The Celtics’ time is now and the foreseeable future if their young, talented core remains healthy and intact.
While only injury would appear to have the power to derail the team’s prospects as Eastern Conference contenders this season, what lies beyond is already a topic of conversation, particularly in terms of Irving.
Does Kyrie Irving want to stay in Boston?
The talented, mercurial 26-year-old point guard’s pending 2019 free agency is the biggest wild card for the Celtics’ future, with the rival New York Knicks a hotly rumored destination.
But if you listened to Irving on Wednesday, he would have to be a fool to leave Boston. He said as much in a sit-down with ESPN’s Rachel Nichols while sitting next to Hayward.
You know all the talk about Kyrie Irving as one of the elite free agents available next summer? Not so fast. Here's what he told me: "Even if I ever try to think about that thought of going elsewhere, it would be like 'what are you thinking? We're pretty f-ing good here." pic.twitter.com/QEM4XMDvWM
— Rachel Nichols (@Rachel__Nichols) September 26, 2018
Irving: ‘We’re pretty effing good here’
“Who wouldn’t want to be part of [the Celtics], honestly,” Irving said. “Because the future is very very bright in Boston. Even if I ever tried to think about that thought of going elsewhere, it’d be like ‘what are you thinking?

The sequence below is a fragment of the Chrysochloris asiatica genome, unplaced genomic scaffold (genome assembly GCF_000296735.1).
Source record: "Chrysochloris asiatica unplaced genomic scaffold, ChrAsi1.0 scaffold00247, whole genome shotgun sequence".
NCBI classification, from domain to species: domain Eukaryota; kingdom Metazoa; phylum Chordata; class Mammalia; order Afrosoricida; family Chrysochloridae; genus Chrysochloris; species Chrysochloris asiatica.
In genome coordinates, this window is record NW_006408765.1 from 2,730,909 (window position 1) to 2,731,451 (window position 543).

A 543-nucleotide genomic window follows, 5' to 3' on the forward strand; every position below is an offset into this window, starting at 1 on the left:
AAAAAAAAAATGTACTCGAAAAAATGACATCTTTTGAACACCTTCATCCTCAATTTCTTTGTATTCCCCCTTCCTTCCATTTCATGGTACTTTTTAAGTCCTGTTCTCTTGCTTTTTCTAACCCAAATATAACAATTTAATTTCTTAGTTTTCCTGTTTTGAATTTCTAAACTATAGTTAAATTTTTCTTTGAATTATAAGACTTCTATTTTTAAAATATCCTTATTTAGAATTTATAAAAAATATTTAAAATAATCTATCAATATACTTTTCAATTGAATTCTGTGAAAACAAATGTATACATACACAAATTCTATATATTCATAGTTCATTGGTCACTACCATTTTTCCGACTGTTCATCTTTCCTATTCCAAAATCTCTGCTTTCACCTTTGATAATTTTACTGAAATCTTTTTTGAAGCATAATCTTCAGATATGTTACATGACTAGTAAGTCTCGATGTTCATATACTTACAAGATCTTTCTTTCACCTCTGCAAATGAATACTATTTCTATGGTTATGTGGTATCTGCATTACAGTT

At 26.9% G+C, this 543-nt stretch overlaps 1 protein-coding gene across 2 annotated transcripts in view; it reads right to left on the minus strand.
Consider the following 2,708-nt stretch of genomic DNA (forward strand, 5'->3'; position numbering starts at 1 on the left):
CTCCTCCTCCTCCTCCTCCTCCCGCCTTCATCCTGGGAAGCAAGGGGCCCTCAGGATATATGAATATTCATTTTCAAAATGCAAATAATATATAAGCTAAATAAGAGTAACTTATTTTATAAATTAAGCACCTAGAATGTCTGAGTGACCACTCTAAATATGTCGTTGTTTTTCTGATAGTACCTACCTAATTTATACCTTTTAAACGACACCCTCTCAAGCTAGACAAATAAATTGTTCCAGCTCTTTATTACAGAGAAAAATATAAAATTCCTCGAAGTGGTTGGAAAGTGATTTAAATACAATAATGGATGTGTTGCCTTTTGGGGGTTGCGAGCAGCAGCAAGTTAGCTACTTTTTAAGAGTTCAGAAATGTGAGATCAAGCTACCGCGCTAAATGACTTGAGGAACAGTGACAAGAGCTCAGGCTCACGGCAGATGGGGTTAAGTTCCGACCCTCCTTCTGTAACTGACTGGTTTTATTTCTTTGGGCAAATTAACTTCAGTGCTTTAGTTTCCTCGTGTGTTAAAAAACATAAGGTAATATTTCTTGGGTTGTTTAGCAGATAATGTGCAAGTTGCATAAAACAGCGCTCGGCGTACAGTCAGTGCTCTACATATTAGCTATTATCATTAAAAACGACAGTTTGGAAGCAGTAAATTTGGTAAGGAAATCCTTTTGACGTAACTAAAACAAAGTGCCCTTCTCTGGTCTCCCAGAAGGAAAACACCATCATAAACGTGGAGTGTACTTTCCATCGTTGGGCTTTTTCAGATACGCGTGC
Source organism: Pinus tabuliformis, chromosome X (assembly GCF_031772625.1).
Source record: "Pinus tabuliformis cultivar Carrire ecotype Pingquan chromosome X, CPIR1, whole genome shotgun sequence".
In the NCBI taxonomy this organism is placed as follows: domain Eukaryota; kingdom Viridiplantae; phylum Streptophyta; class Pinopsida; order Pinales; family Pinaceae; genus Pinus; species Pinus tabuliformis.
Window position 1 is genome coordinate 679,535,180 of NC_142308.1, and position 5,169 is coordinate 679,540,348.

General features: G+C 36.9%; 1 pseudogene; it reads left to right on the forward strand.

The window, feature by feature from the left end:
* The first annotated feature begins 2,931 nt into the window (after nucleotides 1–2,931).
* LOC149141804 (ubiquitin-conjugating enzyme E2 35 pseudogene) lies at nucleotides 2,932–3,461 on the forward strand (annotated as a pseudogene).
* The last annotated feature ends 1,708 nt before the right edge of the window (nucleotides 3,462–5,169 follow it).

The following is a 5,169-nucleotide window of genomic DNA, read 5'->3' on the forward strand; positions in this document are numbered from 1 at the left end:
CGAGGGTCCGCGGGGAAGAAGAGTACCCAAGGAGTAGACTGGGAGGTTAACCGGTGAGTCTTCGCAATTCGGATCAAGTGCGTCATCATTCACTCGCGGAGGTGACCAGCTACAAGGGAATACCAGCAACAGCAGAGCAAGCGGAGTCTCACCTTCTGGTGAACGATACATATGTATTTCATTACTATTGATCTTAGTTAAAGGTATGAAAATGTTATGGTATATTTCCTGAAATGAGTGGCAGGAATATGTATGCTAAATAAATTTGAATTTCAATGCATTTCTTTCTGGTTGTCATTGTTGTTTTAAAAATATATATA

“We’re pretty effing good here. We’re pretty effing good for not just this year, but for years to come.”
He’s right. There’s every basketball reason in the world for Irving to stay in Boston. With a core that looks poised to peak around the eventual, inevitable decline of the Golden State Warriors, these Celtics have abundant championship potential. Winning titles in Boston is the stuff of NBA legends.
Irving has shunned an ‘effing good’ team before
But this is Irving we’re talking about. He forced a trade from a championship Cleveland Cavaliers team because he didn’t like playing with the greatest player of his generation. That Cavs team was also pretty effing good.
This is also the man whose calling-card off the court is his insistence that Earth is flat. Whether he actually believes that or just enjoys playing the part of troll, it’s an issues that reinforces Irving’s reputation as an unconventional thinker.
Also, he was setting next to Hayward on the precipice of the preseason while wearing a Celtics jersey when Nichols probed him about his future. He might not always come up with the expected answer. But seriously, what else is he going to say there?
Irving’s followup answer not as pointed
Nichols, acting as the astute reporter that she is, pressed Irving when he gave his Boston-is-great answer, pointing out that he was implying a long-term future with the team.
His response to that followup entailed a whole lot of deflection and nothing else.
“It is what it is, honestly,” Irving said. “I think that I’m comfortable in the position I’m in. They know how I feel about them as teammates and the organization in general. I’m happy to be a part of it. I can’t wait for it.”
Good talk, Kyrie.
Celtics fans are excited, and they have every right to be. But until and if Irving signs a long-term extension in Boston, his future with the team is an issue that will linger.
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